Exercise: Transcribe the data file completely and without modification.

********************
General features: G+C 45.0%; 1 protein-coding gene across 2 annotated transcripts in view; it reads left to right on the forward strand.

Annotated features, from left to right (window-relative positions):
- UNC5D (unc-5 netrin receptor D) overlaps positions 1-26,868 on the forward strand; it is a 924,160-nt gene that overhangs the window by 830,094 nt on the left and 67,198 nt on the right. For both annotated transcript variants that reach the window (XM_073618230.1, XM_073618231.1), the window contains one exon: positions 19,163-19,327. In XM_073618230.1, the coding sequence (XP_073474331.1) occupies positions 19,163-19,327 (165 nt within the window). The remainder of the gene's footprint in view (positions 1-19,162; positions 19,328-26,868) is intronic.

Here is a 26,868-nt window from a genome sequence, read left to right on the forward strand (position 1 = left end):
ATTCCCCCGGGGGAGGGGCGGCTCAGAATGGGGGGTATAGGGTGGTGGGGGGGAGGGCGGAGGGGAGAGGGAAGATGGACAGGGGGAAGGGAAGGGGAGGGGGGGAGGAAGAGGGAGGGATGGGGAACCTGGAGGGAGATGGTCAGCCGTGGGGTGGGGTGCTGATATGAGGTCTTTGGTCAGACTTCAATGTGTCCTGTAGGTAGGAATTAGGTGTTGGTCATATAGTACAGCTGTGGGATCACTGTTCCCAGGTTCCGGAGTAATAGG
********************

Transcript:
General features: G+C 45.0%; 1 protein-coding gene across 2 annotated transcripts in view; it reads left to right on the forward strand.

Annotated features, from left to right (window-relative positions):
- UNC5D (unc-5 netrin receptor D) overlaps positions 1-26,868 on the forward strand; it is a 924,160-nt gene that overhangs the window by 830,094 nt on the left and 67,198 nt on the right. For both annotated transcript variants that reach the window (XM_073618230.1, XM_073618231.1), the window contains one exon: positions 19,163-19,327. In XM_073618230.1, the coding sequence (XP_073474331.1) occupies positions 19,163-19,327 (165 nt within the window). The remainder of the gene's footprint in view (positions 1-19,162; positions 19,328-26,868) is intronic.

Here is a 26,868-nt window from a genome sequence, read left to right on the forward strand (position 1 = left end):
ATTCCCCCGGGGGAGGGGCGGCTCAGAATGGGGGGTATAGGGTGGTGGGGGGGAGGGCGGAGGGGAGAGGGAAGATGGACAGGGGGAAGGGAAGGGGAGGGGGGGAGGAAGAGGGAGGGATGGGGAACCTGGAGGGAGATGGTCAGCCGTGGGGTGGGGTGCTGATATGAGGTCTTTGGTCAGACTTCAATGTGTCCTGTAGGTAGGAATTAGGTGTTGGTCATATAGTACAGCTGTGGGATCACTGTTCCCAGGTTCCGGAGTAATAGG